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Hassenbrook head puts in Ofsted complaint
8:00am Friday 3rd August 2012 in News
THE headteacher of Hassenbrook Academy has written a 38-point letter to Ofsted complaining about the school’s recent inspection.
The Government watchdog found the Stanford-le-Hope academy to be “satisfactory” for overall effectiveness, currently the second worst grading available, during its inspection in June.
The report said the school is “satisfactory” but “improving and on track to achieve above average results with the current Year 11”.
To improve, the report claims the school needs to “improve teaching so it is consistently good or better in all subjects” and “improve the quality of oral and written English throughout the academy.”
Richard Glasby, the Hassenbrook headteacher is unhappy with the report and had has filed a detailed letter of complaint.
Explaining the key points of complaint in his letter, he said: “Being an inspector myself, I was very disappointed with the inspection.
“We’re looking at 65 to 70 per cent of our students getting at least five A star to C grades this summer. “Those results are comparable with other good schools in the area and I don’t think Ofsted has taken these things into account.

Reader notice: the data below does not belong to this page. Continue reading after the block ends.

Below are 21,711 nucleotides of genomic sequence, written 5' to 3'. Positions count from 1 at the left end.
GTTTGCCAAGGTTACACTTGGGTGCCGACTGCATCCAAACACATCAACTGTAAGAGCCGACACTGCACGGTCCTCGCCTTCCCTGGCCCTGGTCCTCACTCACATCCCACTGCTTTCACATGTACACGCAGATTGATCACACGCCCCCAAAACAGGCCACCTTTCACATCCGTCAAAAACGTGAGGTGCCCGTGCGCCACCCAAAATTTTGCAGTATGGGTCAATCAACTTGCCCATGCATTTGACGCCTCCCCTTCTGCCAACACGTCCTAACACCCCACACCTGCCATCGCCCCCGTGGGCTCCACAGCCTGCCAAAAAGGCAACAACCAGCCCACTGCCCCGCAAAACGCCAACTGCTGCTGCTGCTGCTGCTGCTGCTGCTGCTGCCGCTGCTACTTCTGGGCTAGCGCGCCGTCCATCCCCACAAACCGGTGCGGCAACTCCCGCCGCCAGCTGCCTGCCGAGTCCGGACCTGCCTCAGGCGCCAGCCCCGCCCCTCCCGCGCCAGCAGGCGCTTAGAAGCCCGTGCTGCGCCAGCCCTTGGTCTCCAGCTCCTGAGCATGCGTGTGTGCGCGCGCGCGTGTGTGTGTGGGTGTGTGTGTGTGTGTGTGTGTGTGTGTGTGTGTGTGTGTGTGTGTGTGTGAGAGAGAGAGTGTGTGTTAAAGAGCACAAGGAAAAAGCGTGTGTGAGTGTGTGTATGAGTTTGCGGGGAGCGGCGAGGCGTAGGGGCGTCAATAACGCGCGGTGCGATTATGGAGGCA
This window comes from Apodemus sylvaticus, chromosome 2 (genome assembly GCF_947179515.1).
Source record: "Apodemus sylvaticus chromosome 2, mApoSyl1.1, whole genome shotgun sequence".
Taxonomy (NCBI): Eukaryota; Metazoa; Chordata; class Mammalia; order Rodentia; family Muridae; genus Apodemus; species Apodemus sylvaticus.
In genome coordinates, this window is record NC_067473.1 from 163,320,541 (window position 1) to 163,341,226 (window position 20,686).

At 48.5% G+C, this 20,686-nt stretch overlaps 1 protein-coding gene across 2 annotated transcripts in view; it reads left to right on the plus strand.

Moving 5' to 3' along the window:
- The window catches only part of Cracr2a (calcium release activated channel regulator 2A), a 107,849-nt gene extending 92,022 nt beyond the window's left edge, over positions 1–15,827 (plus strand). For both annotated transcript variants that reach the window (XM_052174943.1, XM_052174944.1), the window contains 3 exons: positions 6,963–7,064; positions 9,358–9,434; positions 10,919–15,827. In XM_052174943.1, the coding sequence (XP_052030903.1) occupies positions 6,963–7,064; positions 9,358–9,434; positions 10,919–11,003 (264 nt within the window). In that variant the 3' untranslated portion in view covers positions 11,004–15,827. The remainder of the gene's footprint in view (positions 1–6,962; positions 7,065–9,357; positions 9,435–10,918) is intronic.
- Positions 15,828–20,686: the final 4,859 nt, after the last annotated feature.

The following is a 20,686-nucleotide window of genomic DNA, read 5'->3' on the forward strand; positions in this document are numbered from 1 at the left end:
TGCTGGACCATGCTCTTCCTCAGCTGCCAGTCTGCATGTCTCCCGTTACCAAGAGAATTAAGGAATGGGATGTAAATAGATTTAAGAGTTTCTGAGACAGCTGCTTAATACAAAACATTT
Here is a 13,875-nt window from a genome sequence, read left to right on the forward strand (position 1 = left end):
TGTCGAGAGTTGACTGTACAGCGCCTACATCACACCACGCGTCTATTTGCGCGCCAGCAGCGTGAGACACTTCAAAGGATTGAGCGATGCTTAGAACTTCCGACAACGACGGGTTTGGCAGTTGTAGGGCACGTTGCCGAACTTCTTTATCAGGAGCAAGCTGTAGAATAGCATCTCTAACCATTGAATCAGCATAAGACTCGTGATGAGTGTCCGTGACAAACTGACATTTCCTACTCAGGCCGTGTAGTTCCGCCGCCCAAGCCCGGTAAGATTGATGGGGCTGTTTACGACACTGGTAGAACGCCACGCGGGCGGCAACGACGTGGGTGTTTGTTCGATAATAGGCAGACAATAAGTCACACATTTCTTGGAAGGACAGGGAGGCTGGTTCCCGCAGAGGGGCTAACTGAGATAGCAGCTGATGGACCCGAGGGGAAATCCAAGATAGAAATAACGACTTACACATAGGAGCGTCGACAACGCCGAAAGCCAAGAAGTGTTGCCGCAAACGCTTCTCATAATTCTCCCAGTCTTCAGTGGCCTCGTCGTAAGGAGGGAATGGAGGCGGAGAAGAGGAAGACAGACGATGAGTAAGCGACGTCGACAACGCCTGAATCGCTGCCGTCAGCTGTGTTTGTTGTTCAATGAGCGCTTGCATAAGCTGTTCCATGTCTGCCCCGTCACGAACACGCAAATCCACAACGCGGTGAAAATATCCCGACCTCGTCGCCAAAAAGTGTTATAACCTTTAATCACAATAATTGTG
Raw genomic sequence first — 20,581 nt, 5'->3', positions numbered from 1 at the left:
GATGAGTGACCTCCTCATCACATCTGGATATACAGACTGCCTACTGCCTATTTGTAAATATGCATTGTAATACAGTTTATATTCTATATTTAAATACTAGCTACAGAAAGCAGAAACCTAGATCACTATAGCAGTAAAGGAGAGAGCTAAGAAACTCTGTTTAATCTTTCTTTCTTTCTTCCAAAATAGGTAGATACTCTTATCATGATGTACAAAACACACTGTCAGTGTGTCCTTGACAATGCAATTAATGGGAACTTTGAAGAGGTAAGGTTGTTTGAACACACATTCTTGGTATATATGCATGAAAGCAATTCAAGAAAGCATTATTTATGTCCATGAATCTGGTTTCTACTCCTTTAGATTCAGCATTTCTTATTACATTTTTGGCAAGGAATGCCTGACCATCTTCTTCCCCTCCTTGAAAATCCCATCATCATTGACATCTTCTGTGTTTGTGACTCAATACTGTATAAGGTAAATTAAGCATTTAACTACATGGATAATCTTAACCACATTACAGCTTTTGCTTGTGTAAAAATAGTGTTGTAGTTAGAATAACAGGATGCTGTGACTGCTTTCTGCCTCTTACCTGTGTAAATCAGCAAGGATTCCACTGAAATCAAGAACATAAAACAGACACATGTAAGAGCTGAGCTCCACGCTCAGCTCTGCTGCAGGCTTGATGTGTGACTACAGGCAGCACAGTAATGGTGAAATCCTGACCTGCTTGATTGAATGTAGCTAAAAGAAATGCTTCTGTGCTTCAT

“There are schools being graded as good with far worse results than us.
“Also the inspectors only observed 28 lessons. Of those, 19 were judged as good or outstanding, that’s 65 per cent of lessons, but teaching was still judged as satisfactory.
“I don’t think that’s satisfactory. I think that’s much better than that.”
A letter has been sent to the Ofsted complaints department and is being looked into.
However, only 3 per cent of complaints are successful.
Mr Glasby added Ofsted needed to become more consistent. The criteria by which schools are judged is changing in September, which will be the third change in a year.
Those guidelines will mean that the “satisfactory” grading will become “required to improve”, but Mr Glasby says the school will not be “required to improve”, as in September, schools will be judged on a different set of guidelines to those now.
He added: “We always want to improve. I’m not saying the report is completely wrong, there are things we could do better and I have no problem with saying that. “But there’s no consistency.”
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